“No matter where I was, I always thought of Cleveland as my home,” Adams said. “At Kansas I was an associate professor of music, and I conducted the concert choir. During my last year I was assigned to administration, which was an opportunity that I thought might open the door for me to have more time to compose. But what I found was that administrators are very busy people,” he said with a laugh. “They have a lot of meetings to attend, and they don’t have the time off that regular teachers have. I had been at the University for eight years, and when I was presented with this opera opportunity, I realized that I wanted to devote my time to composing it. So I resigned under favorable conditions and came home to Cleveland. That was a big but important step for me and luckily I didn’t need to consult with anyone — I wasn’t married, and I had no children. It was a little scary, but I was determined to compose this opera.”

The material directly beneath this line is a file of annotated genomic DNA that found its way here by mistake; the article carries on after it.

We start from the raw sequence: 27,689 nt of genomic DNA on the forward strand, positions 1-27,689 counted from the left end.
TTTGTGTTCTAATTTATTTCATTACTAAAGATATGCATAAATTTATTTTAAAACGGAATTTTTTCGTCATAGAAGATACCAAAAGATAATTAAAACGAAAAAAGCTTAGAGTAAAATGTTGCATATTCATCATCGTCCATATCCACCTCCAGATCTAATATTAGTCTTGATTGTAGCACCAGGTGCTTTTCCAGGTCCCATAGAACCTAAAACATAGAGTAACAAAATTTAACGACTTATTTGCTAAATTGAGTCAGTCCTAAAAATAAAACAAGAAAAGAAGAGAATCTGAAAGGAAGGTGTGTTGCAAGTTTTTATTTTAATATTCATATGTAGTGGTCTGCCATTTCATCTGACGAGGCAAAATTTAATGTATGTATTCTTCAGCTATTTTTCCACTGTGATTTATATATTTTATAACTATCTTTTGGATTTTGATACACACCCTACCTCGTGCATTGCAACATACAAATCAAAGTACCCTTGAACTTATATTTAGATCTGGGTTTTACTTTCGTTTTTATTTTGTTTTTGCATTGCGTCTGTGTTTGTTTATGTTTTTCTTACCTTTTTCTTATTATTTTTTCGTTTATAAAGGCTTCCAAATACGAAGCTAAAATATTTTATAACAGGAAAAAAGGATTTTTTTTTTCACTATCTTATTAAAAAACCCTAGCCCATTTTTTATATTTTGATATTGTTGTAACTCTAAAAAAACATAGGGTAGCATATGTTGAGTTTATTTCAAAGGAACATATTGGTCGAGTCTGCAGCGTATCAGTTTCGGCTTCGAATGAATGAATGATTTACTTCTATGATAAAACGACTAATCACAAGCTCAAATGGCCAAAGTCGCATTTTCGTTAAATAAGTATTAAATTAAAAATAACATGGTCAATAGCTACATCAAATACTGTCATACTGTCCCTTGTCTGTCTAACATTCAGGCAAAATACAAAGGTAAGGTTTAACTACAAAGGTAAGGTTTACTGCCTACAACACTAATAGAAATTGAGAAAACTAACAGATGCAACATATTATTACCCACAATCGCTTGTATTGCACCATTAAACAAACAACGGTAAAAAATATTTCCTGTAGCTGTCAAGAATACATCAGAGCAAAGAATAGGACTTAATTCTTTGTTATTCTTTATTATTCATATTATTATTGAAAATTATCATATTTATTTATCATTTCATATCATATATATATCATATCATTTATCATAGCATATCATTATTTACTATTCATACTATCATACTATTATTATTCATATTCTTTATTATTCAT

Blake, an opera in four acts, with text by Daniel Mayers recounts the story of a slave who, on the eve of the Civil War, resolves to lead his people out of bondage and to a life of dignity. “I really put my all into the opera, and, although it has yet to be staged, it is one of my favorites.” In May, 2006, excerpts from Blake were performed by the New York City Opera Company during its VOX Showcase festival.